Abelly Text Editorial Introduction

From Vincentian Encyclopedia
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Index of Abelly: Book One at Vincentian Encyclopedia

by John E. Rybolt, C.M.

This translation owes its existence to the work of the late Christian Brother, William Quinn. He came to know Saint Vincent through his research on Saint John Baptist de la Salle, founder of the Christian Brothers, and sought to contribute to the growing body of materials on Vincent de Paul in English. Because of his familiarity with translating seventeenth century religious writings, he was qualified to undertake the enormous task of rendering Abelly into English. His accustomed method of translation was to prepare a readable and accurate text. Consequently, he simplified the text at points to enhance its readability, while attempting to conserve the flavor of the original. Beginning in 1988, the members of the Vincentian Studies Institute cooperated with Brother Quinn in reviewing and correcting his work at several stages.

Abelly's life of Saint Vincent has undergone many editions and revisions since its publication. The text translated here, however, has been made from the original text of 1664. Louis Abelly, La vie du venerable serviteur de Dieu Vincent de Paul, instituteur et premier superieur general de la Congregation de la Mission. Divisée en trois livres. Paris: Florentin Lambert, 1664. 3 vols. in 1. Reprinted, Piacenza, 1986. Research by André Dodin for his doctoral dissertation on Louis Abelly uncovered some small adjustments between two printings of the 1664 version. The one used here is the second printing (also dated 1664.) The slightly emended text in the first printing has been noted where appropriate. The printing errors given in the list of Errata, identical in both printings, have been corrected in this translation. Dodin's careful work has uncovered still more errors, and a few others have also been noted and corrected in this edition.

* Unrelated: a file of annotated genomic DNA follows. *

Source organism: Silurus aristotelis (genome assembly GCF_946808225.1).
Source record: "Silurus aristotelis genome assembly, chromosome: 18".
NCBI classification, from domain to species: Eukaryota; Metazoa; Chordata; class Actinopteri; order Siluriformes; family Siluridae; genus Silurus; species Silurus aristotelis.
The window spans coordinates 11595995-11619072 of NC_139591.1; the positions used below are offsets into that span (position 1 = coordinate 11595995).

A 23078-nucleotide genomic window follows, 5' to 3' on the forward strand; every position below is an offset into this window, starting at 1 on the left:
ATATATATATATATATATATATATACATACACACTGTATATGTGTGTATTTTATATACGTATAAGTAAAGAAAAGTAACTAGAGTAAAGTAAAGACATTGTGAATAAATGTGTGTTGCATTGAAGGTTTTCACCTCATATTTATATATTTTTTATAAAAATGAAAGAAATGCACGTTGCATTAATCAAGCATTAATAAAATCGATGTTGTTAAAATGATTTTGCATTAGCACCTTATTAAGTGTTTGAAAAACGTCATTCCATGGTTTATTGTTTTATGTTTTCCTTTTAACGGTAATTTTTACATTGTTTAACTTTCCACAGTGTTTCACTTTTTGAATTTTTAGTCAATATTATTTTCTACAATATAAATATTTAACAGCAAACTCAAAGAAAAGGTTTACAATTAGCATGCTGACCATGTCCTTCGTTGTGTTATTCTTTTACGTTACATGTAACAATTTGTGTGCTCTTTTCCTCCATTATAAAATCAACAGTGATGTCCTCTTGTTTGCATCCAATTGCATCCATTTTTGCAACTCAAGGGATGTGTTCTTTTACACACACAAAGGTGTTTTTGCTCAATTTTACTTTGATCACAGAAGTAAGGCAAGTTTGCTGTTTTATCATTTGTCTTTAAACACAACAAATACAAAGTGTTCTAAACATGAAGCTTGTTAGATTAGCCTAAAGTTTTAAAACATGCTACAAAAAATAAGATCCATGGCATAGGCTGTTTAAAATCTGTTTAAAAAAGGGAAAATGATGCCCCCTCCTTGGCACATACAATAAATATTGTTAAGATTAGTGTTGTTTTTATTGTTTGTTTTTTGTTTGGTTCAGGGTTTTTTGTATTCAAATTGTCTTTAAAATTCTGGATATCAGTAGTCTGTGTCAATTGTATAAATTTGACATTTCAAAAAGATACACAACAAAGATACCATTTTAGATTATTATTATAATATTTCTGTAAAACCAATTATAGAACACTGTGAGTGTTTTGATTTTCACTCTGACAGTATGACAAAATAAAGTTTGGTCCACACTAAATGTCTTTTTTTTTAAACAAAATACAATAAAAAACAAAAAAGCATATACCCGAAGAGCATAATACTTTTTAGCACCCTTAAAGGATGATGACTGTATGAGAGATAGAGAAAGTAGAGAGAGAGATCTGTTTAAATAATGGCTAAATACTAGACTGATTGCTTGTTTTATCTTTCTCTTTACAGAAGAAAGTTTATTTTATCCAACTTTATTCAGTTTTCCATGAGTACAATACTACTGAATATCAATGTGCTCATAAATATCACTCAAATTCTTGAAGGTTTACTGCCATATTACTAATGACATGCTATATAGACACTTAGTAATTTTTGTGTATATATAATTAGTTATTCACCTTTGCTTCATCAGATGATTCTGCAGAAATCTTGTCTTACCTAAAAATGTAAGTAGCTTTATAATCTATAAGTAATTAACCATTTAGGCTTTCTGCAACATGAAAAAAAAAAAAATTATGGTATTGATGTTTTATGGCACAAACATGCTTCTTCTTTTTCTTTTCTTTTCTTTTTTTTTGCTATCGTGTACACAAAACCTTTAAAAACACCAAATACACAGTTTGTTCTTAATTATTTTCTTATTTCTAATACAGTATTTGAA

Following the example of the excellent 1891 French edition of Abelly, prepared by J.B. Pémartin, C.M., the editor has attempted to give references to all quotations. Only direct quotations from the Bible have been cited. Indirect quotations, allusions, or passing references, however, are left as they are without citations. Quotations from the Psalms are given according to modern numbering, but the text remains that of the old psalter as quoted by Abelly. Biblical translations are generally made directly from the New American Bible rather than from the text used by Abelly. The only exceptions are those occasioned by significantly different texts. Patristic citations have been made, wherever possible, to the old edition of Migne, and abbreviated PL (Patrologia Latina) and PG (Patrologia Graeca).